Working Out Loud in practice: a conversation with John Stepper about the beginnings, successes and challenges of his method (part II)
The book, a TED conference talk and a blog on the methods of Working Out Loud by John Stepper have been available for three years. In more and more companies and institutions, groups are working with his Circle Guides, worksheets for 12 weeks, to achieve their goals. A major WOL conference is taking place in Shanghai at the end of June to spread the concept in China, too. We asked John Stepper how WOL is used by small and medium-sized enterprises, where WOL Circles go wrong and how best to get started.
● New Yorker: lives and works in the city of his birth
● Family man: father of five children
● Computer scientist: degree at Columbia University
● Freelancer: after 30 years in employment, he was let go and became self-employed
What made you develop the Working Out Loud approach and for whom did you want it to be useful?
John Stepper: I felt the lack of control and fulfilment at work had made me unhappy, and resulted in the personal dissatisfaction for many other people at work, too. So I looked for a way that anyone could improve how they relate to themselves, to others, and to the work they do.
It seems to me it is not all new or rocket science, but rather a kind of reassertion of common values. How do you explain the growing success and movement of WOL?
John Stepper: The elements of WOL are founded largely on ancient wisdom. The ‘new’ thing is that these elements are packaged in such a way that it’s easy for almost anyone to practise, especially at work. Circles are ‘work-friendly’ and fit neatly into existing corporate programmes. That allows WOL to reach many people it would never reach otherwise. A Circle is also a safe, confidential space, and that allows people to experiment and be vulnerable – to be themselves – in a way most have never experienced at work. The result is that many people feel different after their Circle. And it’s that feeling that makes them want to tell others about it and to spread it.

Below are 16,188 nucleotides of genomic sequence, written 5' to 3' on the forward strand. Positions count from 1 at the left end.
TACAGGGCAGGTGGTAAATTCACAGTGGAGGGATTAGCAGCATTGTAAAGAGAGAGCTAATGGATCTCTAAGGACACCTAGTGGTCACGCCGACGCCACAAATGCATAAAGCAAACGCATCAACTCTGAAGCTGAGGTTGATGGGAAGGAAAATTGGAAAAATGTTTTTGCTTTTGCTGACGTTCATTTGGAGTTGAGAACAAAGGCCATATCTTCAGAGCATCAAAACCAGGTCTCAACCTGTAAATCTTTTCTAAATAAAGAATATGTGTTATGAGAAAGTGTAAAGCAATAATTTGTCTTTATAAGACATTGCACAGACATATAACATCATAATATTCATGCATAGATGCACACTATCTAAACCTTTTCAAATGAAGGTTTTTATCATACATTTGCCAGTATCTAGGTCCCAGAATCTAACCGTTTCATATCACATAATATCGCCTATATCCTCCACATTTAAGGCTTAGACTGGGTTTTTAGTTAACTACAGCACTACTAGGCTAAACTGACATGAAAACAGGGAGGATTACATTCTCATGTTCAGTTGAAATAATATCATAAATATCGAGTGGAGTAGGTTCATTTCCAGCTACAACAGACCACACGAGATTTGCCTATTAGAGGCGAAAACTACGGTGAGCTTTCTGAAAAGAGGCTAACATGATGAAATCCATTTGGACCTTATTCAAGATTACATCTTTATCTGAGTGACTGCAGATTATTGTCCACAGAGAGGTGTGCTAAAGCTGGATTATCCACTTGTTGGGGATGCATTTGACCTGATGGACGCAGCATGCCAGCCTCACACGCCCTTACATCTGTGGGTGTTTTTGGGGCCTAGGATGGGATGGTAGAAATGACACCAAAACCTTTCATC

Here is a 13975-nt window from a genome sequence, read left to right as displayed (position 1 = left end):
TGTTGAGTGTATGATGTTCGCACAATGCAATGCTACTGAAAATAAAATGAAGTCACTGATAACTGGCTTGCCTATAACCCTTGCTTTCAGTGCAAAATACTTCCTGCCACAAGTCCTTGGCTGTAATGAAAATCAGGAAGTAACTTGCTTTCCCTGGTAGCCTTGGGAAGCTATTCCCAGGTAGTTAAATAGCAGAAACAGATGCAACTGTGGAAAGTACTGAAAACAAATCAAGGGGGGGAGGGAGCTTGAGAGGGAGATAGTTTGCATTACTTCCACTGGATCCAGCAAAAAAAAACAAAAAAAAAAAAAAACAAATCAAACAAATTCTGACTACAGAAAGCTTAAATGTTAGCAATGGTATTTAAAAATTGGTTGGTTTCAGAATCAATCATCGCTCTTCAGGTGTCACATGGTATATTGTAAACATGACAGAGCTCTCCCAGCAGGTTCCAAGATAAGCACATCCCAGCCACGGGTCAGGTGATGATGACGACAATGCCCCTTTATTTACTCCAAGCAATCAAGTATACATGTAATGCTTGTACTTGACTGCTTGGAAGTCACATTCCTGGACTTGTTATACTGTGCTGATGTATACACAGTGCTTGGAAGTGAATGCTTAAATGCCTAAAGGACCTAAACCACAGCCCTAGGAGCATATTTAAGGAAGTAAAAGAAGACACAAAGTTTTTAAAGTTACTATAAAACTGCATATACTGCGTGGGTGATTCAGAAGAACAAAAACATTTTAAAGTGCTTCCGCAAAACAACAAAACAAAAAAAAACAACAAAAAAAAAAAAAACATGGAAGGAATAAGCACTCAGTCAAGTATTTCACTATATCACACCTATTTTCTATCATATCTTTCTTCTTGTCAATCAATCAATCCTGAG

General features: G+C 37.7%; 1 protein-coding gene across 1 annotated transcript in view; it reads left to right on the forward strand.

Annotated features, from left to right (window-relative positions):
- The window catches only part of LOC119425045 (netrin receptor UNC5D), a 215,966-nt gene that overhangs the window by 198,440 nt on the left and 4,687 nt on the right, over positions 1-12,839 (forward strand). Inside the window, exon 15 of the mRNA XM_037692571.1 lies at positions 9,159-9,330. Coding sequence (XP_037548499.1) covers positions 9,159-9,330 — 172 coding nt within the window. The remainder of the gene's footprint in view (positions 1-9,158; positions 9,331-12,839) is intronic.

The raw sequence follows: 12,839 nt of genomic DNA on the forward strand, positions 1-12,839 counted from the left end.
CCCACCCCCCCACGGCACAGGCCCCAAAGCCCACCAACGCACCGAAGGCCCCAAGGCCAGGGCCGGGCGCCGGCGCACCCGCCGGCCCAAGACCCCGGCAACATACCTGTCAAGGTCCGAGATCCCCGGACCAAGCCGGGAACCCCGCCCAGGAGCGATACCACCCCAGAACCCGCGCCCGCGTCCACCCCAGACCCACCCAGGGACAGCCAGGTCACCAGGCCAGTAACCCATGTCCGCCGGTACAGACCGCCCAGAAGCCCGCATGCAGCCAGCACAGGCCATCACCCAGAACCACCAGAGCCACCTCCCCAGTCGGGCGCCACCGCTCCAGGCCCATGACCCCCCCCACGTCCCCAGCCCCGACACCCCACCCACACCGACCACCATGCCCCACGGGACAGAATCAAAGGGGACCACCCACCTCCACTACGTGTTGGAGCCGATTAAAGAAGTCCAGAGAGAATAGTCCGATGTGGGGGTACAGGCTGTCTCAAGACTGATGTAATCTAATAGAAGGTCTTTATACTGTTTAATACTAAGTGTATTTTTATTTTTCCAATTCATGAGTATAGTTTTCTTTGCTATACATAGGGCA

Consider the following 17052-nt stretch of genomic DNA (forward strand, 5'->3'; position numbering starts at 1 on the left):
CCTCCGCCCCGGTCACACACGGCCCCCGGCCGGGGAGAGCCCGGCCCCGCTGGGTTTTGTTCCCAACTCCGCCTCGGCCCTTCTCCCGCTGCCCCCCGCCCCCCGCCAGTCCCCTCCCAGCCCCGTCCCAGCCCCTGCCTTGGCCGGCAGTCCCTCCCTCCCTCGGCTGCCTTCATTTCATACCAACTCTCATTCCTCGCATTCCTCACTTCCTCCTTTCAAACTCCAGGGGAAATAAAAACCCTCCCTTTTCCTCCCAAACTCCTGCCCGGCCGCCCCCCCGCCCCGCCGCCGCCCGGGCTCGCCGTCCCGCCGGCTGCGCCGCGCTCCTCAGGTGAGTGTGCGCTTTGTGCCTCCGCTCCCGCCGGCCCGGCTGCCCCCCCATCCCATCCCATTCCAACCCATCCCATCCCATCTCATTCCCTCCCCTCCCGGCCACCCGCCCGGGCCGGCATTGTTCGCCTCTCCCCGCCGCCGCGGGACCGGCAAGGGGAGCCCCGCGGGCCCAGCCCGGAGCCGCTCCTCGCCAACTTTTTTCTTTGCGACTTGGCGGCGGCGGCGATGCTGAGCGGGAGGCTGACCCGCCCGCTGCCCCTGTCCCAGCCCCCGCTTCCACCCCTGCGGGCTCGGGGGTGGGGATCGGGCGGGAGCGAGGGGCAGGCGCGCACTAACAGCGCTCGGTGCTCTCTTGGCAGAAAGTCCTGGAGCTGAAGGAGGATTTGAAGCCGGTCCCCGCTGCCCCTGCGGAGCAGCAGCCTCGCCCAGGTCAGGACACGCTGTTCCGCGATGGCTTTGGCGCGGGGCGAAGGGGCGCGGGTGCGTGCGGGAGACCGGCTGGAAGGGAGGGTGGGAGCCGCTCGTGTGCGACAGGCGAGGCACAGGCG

Reading about WOL, I got the impression that it is mainly big companies that are using WOL to change their culture of learning within the company (IBM, Bosch, Coca-Cola, Siemens). Why is that?
John Stepper: There are several reasons for this:
► Big companies recognise the collaboration and innovation challenges they face, and are looking for something to help address those challenges.
► Big companies have scale. So even if 1% of Bosch (for example) is in a WOL Circle, that would be 4,000 people.
► Big companies have more events and visible external communications, so you’re more likely to hear about their WOL experience.
Having said that, WOL has spread to schools, hospitals and small consulting companies, and is used by many entrepreneurs and start-ups.